Wednesday, May 11, 2011

If I control my mother's money, am I liable for her debts?

Let’s get this clear. If you become a conservator for your mother, or her guardian, or her agent on a power of attorney, you do not become responsible for your mother’s debts. If you are a guardian or a conservator your activities are closely regulated by the courts and you should consult with your attorney. If your mother has made you her agent by signing a power of attorney, you are entitled to act on behalf of your mother, without becoming personally liable for her debts, as long as you fully disclose that you are acting on her behalf.

If your mother has appointed you her agent by signing a power of attorney, you are now empowered to make purchases for her and enter contracts that bind her. If you hire a mechanic to fix her Camaro and the mechanic doesn’t get paid, the mechanic can sue your mother, but not you. This rule is subject to two conditions. The first is that you fully inform the mechanic that you are acting on behalf of your mother pursuant to the power of attorney. The second is that the work on the Camaro must truly be for your mother. If you hid the fact that it was your mother’s Camaro and that the work was because she had a big race coming up, the mechanic could reasonably believe that you were hiring him, and he could then sue you. Similarly, if you told him the work was for your mother, but your mother couldn’t drive and you were the one with the upcoming race, then the work was not really for her--it was for you. The mechanic can sue you.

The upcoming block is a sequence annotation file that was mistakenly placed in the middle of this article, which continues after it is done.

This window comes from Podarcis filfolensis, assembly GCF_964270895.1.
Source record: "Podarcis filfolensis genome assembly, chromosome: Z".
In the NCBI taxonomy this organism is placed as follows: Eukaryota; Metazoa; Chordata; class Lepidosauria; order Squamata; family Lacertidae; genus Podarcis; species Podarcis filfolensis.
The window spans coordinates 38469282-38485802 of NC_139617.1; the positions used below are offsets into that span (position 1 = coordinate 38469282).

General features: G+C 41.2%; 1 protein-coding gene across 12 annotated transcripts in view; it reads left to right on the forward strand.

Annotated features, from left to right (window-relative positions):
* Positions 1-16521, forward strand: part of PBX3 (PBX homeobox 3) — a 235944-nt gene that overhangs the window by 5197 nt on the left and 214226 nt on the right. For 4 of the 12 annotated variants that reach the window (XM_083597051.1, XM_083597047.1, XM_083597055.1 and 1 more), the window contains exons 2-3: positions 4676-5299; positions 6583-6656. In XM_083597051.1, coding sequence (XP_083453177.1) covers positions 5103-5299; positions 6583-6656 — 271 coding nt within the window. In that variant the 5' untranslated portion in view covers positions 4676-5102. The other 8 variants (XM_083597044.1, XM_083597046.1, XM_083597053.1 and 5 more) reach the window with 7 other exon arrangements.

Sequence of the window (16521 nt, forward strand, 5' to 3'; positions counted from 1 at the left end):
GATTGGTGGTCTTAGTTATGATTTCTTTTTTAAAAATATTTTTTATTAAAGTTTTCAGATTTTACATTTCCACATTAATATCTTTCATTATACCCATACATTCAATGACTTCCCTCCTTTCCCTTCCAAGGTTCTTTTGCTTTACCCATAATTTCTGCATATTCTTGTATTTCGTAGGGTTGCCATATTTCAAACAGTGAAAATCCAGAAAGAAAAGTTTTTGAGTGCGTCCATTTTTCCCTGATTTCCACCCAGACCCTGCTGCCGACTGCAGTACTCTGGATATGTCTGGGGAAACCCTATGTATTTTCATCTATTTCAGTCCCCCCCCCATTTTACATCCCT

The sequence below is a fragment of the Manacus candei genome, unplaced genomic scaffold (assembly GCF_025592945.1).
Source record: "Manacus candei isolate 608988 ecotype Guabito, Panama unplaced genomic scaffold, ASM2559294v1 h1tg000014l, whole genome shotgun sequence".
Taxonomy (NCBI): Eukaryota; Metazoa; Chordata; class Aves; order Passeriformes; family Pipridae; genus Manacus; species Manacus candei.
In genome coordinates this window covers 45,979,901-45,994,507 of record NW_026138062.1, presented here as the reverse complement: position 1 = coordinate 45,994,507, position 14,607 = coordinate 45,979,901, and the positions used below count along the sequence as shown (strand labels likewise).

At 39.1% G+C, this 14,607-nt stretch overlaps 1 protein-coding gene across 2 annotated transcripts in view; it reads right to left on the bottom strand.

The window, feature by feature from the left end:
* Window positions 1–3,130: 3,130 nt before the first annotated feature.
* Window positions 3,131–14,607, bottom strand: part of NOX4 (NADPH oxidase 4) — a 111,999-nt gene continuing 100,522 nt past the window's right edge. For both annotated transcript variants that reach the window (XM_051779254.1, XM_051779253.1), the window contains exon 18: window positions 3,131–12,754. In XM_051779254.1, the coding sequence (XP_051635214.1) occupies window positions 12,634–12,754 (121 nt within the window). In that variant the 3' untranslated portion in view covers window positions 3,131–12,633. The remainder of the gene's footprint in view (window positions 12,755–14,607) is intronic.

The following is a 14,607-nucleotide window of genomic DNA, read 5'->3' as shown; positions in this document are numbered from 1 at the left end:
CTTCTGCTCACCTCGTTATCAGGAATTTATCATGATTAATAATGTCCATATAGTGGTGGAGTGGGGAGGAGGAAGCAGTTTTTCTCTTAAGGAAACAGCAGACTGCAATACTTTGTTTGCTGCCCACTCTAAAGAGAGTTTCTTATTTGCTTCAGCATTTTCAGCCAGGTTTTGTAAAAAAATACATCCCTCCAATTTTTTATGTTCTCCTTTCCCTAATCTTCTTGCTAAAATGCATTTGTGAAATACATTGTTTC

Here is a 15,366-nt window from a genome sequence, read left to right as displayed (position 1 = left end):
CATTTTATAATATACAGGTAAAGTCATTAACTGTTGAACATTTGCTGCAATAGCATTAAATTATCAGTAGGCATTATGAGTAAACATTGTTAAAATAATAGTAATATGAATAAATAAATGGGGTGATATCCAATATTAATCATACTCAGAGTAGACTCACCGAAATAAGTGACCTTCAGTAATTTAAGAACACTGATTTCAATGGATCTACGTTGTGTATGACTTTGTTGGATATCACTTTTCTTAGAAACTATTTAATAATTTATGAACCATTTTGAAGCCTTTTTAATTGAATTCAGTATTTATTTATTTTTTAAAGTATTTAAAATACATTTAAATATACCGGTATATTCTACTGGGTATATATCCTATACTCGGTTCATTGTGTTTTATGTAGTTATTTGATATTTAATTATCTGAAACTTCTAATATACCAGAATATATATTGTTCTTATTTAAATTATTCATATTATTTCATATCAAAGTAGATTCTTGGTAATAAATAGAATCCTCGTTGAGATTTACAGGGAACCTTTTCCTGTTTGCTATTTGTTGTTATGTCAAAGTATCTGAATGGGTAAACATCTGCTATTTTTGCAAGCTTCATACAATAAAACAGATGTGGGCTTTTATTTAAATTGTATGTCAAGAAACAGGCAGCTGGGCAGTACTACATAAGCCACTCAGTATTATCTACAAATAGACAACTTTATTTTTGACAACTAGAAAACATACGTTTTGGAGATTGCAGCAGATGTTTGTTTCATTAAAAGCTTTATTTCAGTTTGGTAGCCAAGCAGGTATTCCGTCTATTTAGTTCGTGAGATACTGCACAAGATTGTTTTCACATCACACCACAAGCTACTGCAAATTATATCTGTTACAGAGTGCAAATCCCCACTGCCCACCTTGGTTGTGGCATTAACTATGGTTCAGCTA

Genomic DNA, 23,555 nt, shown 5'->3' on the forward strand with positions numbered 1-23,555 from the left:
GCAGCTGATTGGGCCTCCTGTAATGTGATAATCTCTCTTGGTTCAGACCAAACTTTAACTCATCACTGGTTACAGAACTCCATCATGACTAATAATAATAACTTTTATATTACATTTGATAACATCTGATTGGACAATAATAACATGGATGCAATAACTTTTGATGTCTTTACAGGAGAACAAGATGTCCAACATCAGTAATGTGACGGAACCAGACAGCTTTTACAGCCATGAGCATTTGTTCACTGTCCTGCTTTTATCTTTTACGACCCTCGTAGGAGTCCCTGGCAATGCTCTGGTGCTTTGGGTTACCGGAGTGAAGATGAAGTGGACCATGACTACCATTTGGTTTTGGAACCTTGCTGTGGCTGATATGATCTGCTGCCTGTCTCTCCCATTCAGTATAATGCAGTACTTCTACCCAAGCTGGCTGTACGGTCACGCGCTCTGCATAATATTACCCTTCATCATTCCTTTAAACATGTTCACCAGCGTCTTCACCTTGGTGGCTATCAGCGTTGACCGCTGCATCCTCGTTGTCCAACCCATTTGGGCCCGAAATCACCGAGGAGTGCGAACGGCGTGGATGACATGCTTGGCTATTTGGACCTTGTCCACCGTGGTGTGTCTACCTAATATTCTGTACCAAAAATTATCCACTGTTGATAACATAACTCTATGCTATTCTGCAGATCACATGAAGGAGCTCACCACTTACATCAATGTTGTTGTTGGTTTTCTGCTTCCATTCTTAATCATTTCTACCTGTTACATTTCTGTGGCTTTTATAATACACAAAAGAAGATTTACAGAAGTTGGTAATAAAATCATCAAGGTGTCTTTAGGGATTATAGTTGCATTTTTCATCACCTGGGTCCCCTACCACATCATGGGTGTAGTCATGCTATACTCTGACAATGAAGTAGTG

The key to being an agent pursuant to a power of attorney is to understand that the money you are handling is not your own and that everything you do must be done for the benefit of the person who signed the power. You can’t take the money for yourself or buy things for yourself. You can’t give it to your Aunt Millie or to the Red Cross. If you buy something or hire somebody, the thing or the service must benefit the person who appointed you and not benefit you. If you follow this rule and let everybody you deal with know that you are acting on behalf of another, you will never end up personally liable for paying the debts of the person who appointed you.

1 comment:

  1. What about IRS debt? I have Power of attorney for my father's finances. He still has them prepared by a tax service. Must I go in with him to inform the preparer that I have power of attorney on his behalf to prevent myself from being liable for his tax debt?